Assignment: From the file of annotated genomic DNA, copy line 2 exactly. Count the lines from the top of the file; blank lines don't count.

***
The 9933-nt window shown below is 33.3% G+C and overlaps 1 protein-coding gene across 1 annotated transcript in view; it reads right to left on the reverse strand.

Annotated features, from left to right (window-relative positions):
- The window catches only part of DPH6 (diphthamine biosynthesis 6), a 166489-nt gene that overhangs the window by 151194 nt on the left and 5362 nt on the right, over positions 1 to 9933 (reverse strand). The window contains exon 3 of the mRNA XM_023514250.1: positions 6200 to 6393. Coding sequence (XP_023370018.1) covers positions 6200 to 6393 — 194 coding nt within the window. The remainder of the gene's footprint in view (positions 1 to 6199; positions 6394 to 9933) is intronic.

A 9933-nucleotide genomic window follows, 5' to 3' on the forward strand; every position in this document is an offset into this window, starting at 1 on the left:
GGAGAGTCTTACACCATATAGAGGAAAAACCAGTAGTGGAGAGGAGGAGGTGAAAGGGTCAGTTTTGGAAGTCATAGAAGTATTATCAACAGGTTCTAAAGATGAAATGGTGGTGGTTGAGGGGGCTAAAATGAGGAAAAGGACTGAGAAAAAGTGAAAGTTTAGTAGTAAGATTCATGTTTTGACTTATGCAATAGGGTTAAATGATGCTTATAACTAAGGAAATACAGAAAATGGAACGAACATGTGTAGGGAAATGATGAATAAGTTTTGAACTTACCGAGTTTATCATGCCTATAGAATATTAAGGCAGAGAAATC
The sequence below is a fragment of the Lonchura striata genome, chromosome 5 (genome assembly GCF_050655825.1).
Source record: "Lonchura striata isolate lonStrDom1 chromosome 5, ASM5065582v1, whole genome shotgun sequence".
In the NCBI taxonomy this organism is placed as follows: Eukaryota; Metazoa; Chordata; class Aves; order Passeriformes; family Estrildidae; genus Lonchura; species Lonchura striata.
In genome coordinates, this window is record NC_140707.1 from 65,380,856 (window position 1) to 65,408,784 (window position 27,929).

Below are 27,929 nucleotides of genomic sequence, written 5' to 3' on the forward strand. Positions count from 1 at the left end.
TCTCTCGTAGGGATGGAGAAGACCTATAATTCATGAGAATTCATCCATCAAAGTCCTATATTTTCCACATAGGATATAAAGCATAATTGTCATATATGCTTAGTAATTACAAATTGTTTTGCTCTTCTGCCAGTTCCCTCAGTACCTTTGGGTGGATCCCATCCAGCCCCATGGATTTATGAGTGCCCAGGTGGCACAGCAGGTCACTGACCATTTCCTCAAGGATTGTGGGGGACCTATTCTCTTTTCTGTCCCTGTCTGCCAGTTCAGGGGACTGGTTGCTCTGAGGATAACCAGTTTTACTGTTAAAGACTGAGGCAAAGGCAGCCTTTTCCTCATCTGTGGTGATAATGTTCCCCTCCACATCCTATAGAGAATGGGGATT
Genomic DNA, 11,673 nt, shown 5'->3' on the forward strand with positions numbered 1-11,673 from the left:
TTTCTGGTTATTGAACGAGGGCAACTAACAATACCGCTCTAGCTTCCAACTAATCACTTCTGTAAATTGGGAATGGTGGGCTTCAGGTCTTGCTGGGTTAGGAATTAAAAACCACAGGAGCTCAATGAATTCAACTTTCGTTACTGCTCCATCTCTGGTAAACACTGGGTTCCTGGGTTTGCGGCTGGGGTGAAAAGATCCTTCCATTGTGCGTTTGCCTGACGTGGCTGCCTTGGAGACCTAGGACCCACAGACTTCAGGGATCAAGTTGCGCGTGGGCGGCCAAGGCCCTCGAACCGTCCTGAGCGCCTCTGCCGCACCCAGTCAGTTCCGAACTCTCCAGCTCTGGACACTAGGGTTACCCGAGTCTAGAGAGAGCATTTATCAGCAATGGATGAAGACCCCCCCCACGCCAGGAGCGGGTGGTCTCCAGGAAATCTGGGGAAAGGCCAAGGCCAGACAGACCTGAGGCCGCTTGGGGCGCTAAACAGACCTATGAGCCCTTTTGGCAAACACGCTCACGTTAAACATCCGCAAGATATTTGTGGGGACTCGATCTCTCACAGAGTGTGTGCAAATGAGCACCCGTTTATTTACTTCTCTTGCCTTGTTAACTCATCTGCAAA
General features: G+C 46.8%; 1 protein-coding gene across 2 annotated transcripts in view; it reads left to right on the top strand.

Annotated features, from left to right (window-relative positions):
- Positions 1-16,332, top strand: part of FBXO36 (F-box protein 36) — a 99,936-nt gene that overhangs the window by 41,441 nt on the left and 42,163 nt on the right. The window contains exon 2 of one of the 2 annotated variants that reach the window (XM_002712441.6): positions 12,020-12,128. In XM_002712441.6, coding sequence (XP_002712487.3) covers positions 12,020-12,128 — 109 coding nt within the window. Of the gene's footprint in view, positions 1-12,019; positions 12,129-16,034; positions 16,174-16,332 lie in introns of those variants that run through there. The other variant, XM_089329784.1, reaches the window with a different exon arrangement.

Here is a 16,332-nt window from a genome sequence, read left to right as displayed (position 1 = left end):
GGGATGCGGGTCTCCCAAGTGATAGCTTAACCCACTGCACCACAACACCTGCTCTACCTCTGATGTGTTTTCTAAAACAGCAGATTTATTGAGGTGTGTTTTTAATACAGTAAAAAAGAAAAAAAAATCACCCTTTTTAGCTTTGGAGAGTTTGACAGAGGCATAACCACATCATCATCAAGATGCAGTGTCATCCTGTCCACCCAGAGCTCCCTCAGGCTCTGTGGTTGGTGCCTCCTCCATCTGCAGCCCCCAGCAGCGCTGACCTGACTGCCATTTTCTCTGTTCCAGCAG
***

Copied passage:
Annotated features, from left to right (window-relative positions):